It is definitely impressive that Avon invested $100 million on a state-of-the-art research and product development facility in New York, but despite some innovative products that compete with the best of the best (typically for much less money), no cosmetics company has (or will) produce skin-care products that rival or beat the results obtainable from medical procedures. It's admittedly easier to slather on a cream or stroke a pad over your face than to make an office call and shoulder the expense for a cosmetic corrective procedure, but in this case convenience and savings don't equal—or even come close to—comparable results. And lest we forget, despite the onslaught of so-called cosmeceutical products claiming to mimic the results such procedures provide, the number of these procedures being performed increases each year. If any of these works-like-(insert cosmetic corrective procedure here) products did work, the number of procedures would be declining, not rising.
The National Advertising Division (NAD) took issue with several claims Avon made in ads for their Anew Clinical products (Source: www.nadreview.org/default.asp?SessionID=1149178&DocType=1&CaseType=1). In some cases, Avon reworded their claims in ad reprints, while in others they "respectfully disagreed" with the NAD conclusions but agreed to take their comments into consideration for future ads. We'll see how this turns out, but, based on their current ads, the message remains that Anew Clinical products are at the forefront of making cosmetic corrective procedure results as easy as calling your Avon representative and reciting your credit card number.
As a major international cosmetics company, Avon has several initiatives in place that prove its commitment to women and the environment. Whether donating to women's health concerns (most notably breast cancer), surpassing environmental regulations, or financially supporting alternative methods to animal testing, Avon's principles are responsible and admirable. If you pay attention to the best of what they have to offer, you will not only be supporting Avon's mission to improve the lives of women but also gaining some wonderful products, making it a win-win situation.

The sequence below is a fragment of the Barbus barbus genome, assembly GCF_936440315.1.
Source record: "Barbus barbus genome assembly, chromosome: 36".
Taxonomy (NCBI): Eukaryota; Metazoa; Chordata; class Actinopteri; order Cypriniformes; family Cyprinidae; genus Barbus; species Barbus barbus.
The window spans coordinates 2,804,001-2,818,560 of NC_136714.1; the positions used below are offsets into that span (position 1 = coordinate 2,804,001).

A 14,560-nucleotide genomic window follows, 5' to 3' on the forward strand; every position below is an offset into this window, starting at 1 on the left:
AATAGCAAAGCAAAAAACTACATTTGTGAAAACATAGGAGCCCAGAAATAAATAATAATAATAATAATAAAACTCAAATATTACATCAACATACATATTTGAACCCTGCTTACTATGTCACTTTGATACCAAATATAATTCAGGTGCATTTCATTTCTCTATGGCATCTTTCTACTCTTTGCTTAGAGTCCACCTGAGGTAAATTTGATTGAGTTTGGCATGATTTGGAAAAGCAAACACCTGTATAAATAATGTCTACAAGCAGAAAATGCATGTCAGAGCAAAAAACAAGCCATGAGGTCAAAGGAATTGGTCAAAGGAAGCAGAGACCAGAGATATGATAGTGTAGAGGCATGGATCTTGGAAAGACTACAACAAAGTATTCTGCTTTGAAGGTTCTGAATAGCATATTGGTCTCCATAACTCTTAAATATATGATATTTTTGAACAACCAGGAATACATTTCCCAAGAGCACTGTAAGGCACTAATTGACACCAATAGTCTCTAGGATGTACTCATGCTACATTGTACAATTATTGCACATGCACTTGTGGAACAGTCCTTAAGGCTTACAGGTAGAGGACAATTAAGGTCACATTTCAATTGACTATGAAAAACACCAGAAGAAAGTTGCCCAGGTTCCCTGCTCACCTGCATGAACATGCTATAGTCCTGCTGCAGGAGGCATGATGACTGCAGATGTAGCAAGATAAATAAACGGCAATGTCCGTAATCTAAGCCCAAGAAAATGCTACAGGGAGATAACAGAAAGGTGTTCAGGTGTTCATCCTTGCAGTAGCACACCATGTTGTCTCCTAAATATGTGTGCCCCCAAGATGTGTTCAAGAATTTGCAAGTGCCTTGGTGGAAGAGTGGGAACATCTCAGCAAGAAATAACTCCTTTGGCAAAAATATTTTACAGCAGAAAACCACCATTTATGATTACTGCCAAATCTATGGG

The bad news is that unless you know what you want and order from Avon's Web site, dealing with an Avon representative tends to be a frustrating experience. Try as they might, most of them are mere order-takers. They cannot keep up with the product assortment, sales, and changes that occur between Avon's "campaigns." One of the representatives we dealt with was quite frank about how much she didn't know, and mentioned that they are not kept as up-to-date as they should be, not to mention the haphazard assortment of testers or samples available. On the flipside, Avon is a wonderful mail-order company should you need to return or exchange products. Unlike companies with a similar business model (Arbonne comes to mind), Avon makes the process smooth and hassle-free, with a "if you're not happy, we're not" motto that epitomizes outstanding customer service.
For more information about Avon, call (800) 500-AVON or visit www.avon.com.
If you've been noticing more magazine and television ads for Avon recently, it's no accident. According to an article in the November 21, 2005, issue of The Rose Sheet, Avon's ad spending through 2008 will reach "historical heights" due in part to the brand's flat performance the past couple of years. Avon's CEO Andrea Jung admitted that the company's makeup business has struggled due to increased competition, a point we wholeheartedly agree with. Avon may be viewed as a skin-care innovator, but when it comes to makeup they're more follow-the-leaders than trail blazers. Admittedly, their foundations, powders, blush, and lipsticks have smoother, more state-of-the-art textures than ever, but with few exceptions none of them are setting a precedent that other, more innovative companies are likely to follow.
You will find some outstanding Avon makeup products to consider, but perhaps due to the sheer size of the collection there are far too many mediocre products, especially among the eyeshadows, pencils, and mascaras. Given that Avon isn't as easy to obtain as comparable products at your local drug or department store, many of the makeup items end up being a tough sell. After all, who wants to go out of their way for average products? Turning to what Avon does really well, you'll find their loose and pressed powders have amazingly silky textures and natural finishes. Their blushes are wonderful, and a few of the lipsticks and foundations are definitely worth talking about with enthusiasm. Another positive point is that Avon regularly discounts their makeup, often upwards of 50% during any given campaign (Avon's campaigns run for two weeks and the specials change each time). If you shop at the right time, the best of Avon color can be yours for less than you'd pay for most low-cost drugstore makeup.